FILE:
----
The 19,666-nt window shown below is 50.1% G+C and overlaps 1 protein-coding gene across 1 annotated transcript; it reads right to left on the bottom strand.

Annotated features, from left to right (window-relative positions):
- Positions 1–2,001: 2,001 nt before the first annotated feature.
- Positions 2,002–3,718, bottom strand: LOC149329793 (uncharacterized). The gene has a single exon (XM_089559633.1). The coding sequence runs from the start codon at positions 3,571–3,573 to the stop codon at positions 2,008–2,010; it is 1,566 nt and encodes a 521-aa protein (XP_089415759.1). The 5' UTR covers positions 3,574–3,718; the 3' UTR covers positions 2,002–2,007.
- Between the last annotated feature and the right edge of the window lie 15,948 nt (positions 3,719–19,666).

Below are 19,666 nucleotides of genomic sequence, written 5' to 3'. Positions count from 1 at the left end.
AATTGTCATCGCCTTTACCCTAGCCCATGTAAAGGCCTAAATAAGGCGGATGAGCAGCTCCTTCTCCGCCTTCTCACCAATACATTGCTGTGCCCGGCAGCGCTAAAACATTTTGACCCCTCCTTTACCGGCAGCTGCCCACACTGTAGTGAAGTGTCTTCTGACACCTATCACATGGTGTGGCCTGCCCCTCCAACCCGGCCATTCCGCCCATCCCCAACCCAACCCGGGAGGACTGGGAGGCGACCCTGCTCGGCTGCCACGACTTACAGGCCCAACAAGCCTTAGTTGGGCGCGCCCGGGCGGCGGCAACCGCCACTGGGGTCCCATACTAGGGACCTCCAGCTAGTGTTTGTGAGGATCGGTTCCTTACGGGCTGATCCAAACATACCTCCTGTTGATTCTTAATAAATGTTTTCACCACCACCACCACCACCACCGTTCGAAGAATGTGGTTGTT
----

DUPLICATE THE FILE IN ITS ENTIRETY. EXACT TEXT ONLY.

The 19,666-nt window shown below is 50.1% G+C and overlaps 1 protein-coding gene across 1 annotated transcript; it reads right to left on the bottom strand.

Annotated features, from left to right (window-relative positions):
- Positions 1–2,001: 2,001 nt before the first annotated feature.
- Positions 2,002–3,718, bottom strand: LOC149329793 (uncharacterized). The gene has a single exon (XM_089559633.1). The coding sequence runs from the start codon at positions 3,571–3,573 to the stop codon at positions 2,008–2,010; it is 1,566 nt and encodes a 521-aa protein (XP_089415759.1). The 5' UTR covers positions 3,574–3,718; the 3' UTR covers positions 2,002–2,007.
- Between the last annotated feature and the right edge of the window lie 15,948 nt (positions 3,719–19,666).

Below are 19,666 nucleotides of genomic sequence, written 5' to 3'. Positions count from 1 at the left end.
AATTGTCATCGCCTTTACCCTAGCCCATGTAAAGGCCTAAATAAGGCGGATGAGCAGCTCCTTCTCCGCCTTCTCACCAATACATTGCTGTGCCCGGCAGCGCTAAAACATTTTGACCCCTCCTTTACCGGCAGCTGCCCACACTGTAGTGAAGTGTCTTCTGACACCTATCACATGGTGTGGCCTGCCCCTCCAACCCGGCCATTCCGCCCATCCCCAACCCAACCCGGGAGGACTGGGAGGCGACCCTGCTCGGCTGCCACGACTTACAGGCCCAACAAGCCTTAGTTGGGCGCGCCCGGGCGGCGGCAACCGCCACTGGGGTCCCATACTAGGGACCTCCAGCTAGTGTTTGTGAGGATCGGTTCCTTACGGGCTGATCCAAACATACCTCCTGTTGATTCTTAATAAATGTTTTCACCACCACCACCACCACCACCGTTCGAAGAATGTGGTTGTT